One of Burger King's biggest and least successful ad campaigns was launched in 1985. For weeks via in-store ads, billboards, and television commercials, it teased its customers with the enigmatic "Where's Herb?" slogan. Eventually it clued its customers in to be on the look out for someone named Herb. If you spotted Herb, you would win $5,000. Alas, Burger King failed to tell its customers what Herb actually looked like. That was the other part of the gimmick, see. Keep 'em guessing. Create "buzz" by having people debate each other what Herb actually looks like.
None of that happened.
The net effect of asking its customers to find Herb -- but not telling anyone what Herb looked like -- was that Burger King caused its own customers to harass each other in its stores.
Mercifully for those who liked to enjoy their fast food in peace, Burger King finally revealed on Superbowl night Herb to be this geeky looking fellow in a too-tight, loud suit.
By this time, no one really cared.
Lost on the vast majority of fast food consumers was the message that Herb had never actually tried a Whopper, hence he was a geek, hence you were a geek too if you've not actually bit into one of Burger King's moist, juicy flame-broiled patties.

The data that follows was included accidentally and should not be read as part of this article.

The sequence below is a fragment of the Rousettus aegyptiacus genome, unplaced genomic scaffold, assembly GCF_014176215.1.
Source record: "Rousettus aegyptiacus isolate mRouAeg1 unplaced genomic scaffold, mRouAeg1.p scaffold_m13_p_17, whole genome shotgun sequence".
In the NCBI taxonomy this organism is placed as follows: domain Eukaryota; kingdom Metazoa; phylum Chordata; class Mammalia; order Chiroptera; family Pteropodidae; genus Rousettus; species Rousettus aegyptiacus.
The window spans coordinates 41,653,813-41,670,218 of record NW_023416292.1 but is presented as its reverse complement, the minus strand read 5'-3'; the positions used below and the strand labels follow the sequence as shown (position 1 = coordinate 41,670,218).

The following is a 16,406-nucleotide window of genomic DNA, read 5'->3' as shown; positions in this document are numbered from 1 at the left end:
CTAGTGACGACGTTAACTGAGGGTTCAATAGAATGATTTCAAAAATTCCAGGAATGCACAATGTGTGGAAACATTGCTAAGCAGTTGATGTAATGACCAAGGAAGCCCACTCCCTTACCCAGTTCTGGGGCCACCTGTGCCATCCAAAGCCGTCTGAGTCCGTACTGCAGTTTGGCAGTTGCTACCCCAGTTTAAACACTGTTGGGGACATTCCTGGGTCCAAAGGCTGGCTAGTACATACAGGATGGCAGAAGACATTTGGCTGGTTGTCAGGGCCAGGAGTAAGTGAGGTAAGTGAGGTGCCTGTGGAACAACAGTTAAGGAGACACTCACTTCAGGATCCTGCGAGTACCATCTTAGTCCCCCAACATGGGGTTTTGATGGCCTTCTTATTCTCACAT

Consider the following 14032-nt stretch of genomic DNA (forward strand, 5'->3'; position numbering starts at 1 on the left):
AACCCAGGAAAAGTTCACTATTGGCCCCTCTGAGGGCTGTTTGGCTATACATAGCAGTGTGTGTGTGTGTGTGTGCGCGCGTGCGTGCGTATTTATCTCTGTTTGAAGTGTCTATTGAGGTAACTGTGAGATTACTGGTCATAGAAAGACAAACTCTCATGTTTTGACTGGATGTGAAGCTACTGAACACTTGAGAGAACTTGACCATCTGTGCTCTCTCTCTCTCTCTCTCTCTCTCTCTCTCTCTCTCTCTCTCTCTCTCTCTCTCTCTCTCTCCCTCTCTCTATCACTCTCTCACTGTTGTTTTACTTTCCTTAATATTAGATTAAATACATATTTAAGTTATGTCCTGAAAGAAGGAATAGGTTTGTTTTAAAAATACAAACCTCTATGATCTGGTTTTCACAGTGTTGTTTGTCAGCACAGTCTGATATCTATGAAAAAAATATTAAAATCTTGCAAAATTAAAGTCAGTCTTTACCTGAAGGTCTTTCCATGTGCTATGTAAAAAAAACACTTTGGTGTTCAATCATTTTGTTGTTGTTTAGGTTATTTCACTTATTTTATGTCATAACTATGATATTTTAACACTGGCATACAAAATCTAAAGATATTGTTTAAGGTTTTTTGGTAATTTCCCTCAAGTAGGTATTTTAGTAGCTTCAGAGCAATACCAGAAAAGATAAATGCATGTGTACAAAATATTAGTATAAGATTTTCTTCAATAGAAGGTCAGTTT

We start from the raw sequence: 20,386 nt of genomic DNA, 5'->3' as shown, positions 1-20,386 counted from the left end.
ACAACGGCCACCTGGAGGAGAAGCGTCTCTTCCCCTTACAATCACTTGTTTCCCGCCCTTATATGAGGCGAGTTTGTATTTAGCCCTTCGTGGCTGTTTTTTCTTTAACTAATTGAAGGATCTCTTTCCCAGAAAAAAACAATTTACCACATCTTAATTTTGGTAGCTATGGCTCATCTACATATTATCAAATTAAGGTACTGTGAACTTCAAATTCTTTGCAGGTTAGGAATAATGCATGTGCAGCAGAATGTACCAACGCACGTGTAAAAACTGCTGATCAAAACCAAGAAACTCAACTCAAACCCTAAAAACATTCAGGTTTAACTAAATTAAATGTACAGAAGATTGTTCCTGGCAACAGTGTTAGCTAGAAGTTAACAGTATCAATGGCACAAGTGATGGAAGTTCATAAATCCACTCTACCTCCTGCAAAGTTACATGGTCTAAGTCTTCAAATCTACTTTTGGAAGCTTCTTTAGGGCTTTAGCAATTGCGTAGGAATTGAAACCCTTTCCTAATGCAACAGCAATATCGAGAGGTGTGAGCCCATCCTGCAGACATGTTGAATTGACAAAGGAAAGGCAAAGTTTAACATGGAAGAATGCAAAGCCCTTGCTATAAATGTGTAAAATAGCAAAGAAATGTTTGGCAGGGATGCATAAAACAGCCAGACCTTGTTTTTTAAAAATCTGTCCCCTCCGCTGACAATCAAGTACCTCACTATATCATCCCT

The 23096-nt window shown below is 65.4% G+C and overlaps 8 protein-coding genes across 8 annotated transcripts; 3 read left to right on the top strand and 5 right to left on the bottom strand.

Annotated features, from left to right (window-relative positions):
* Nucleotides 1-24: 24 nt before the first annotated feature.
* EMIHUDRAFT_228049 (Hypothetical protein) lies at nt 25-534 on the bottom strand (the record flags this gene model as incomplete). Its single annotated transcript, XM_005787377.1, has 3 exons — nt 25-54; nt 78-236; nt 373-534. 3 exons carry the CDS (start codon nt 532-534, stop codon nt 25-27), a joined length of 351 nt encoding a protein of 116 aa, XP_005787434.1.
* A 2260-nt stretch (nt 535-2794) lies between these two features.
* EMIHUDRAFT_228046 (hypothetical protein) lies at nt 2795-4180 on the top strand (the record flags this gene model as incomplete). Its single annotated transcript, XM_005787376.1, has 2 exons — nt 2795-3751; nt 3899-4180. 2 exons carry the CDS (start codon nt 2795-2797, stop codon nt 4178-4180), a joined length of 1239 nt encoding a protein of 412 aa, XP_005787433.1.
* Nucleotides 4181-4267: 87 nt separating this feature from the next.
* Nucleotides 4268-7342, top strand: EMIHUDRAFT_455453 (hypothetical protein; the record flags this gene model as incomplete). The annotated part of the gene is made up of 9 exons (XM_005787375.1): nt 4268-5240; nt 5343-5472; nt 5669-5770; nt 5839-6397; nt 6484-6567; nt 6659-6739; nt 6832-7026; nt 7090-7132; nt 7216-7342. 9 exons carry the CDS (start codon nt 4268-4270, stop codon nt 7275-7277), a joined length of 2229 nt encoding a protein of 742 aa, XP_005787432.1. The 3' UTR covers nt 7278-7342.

It was too much of a leap in logic for most burger consumers to grasp. Since the ads were telling customers that Herb was spending all his time in Burger Kings, what the fuck was he doing there if he wasn't eating burgers? Most assumed Burger King was trying to tell us Whoppers are the burger of choice by geeks everywhere.
Burger King blew $40 million on an ad campaign that only managed to drive off customers. The burger company's sales plummeted during the campaign. Advertising Age magazine labeled the "Where's Herb?" campaign the "most elaborate advertising flop of the decade". Other advertising insiders have more charitably called it "simply one of the greatest fiascoes in the history of advertising."
-- Karl Mamer